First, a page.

Mixing Theory: Why can’t I hear everything?

How do you think about a mix? In conversations with other musicians who don’t do much mixing I often find they think about mixes in a very linear fashion. Mixes are anything but linear in nature. This article presents a non-linear way to visualize a mix. The concept can be hard to grasp on first read but tuck it into the back of your mind as you do your mixes. Once you get a chance to match your experience with this concept you will find your mixes start to open up and become a bit more three dimensional.

Conventional Mix Visualization

It is quite natural to think of a mix laid out as a bunch of individual tracks. The mix is made up of individual tracks after all. Mixing boards go a long way toward perpetuating this school of thought because of their layout. You have a fader for guitar, a fader for bass, a fader for vocals, etc. Any one of these faders can be set at any point from bottom to top. As long as you are not at the bottom or top of the fader you are free to turn an individual track up or down.

This tends to result in us seeing a mix the same way a mixer does (see Figure 1). Each mix element has an apparent loudness that we can think of as a vertical bar. We say apparent loudness because our hearing a mix has much more to do with psychoacoustics than actual measurable volume. In short, our ears do not hear the same way our eyes do. We’re going to use Figure 1 as the target mix for this example.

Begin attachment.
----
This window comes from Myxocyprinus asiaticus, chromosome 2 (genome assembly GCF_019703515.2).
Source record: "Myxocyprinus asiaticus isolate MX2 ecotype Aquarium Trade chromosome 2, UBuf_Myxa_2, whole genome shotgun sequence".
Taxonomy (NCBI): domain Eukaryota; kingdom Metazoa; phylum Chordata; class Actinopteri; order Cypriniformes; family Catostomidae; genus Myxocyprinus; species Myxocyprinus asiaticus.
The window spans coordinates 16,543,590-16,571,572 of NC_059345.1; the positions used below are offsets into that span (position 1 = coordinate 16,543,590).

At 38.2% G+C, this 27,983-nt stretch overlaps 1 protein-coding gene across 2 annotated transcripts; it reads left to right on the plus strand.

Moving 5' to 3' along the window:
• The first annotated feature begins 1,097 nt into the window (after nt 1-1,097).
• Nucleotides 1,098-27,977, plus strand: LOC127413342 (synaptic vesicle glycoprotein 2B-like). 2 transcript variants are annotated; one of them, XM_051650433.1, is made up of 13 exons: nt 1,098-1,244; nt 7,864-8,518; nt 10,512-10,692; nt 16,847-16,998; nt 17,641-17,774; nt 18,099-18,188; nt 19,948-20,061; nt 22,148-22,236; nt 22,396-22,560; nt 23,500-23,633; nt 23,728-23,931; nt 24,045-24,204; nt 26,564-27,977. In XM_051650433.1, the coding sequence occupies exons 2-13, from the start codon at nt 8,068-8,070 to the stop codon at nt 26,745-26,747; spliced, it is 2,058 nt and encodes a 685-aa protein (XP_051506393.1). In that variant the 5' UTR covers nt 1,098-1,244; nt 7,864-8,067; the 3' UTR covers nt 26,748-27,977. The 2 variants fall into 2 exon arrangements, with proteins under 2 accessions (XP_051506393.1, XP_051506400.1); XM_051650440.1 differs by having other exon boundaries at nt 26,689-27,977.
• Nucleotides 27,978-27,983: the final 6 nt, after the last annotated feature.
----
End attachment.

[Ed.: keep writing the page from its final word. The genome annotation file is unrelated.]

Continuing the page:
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Figure 1: Easy mix visualization

Now we know what our mix target looks like in our ears, how can we get there? Our starting point will be Figure 2. The first thing our ears might notice is the keyboard. It is very hard to hear over the other instruments. The bass also sounds like it might be a bit low but we will start working on the keyboard because it needs the most help. How do we help it? Because our brain and eyes are working against our ears, the first impulse would be to increase the volume of the keyboard. Years of staring at mixing boards have taught us that is the answer. Grab that keyboard fader and push it on up a bit.

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Figure 2: Mix starting point

Something interesting just happened (see Figure 3). The keyboard did get louder. We have a problem though. All the other instruments got quieter. This might seem natural (increase one, all other seem to decrease) but that is not the interesting part. The unexpected result is not only did all other instruments seem to decrease in volume, but they changed their apparent loudness in relation to one another. Increasing the keyboard did not just make the vocals harder to hear. The guitar is now covering the vocals up more than it was before.

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Figure 3: Mix after adjusting keyboard fader

New mix visualization

This is due to psychoacoustics which we mentioned earlier. Psychoacoustics is a deep and complex field but I can sum it up in one sentence for you. What our conscious brain and eyes “hear” is not related to what our subconscious brain and ears hear. Restated: the way we think about sound has nothing to do with the way we hear it. A more effective way to think of a mix is like a pie (see Figure 4). The size of a piece of pie illustrates the apparent loudness of each mix element. This technique makes it easier to see how how we make the keyboard louder. Something else has to get a smaller piece of the pie.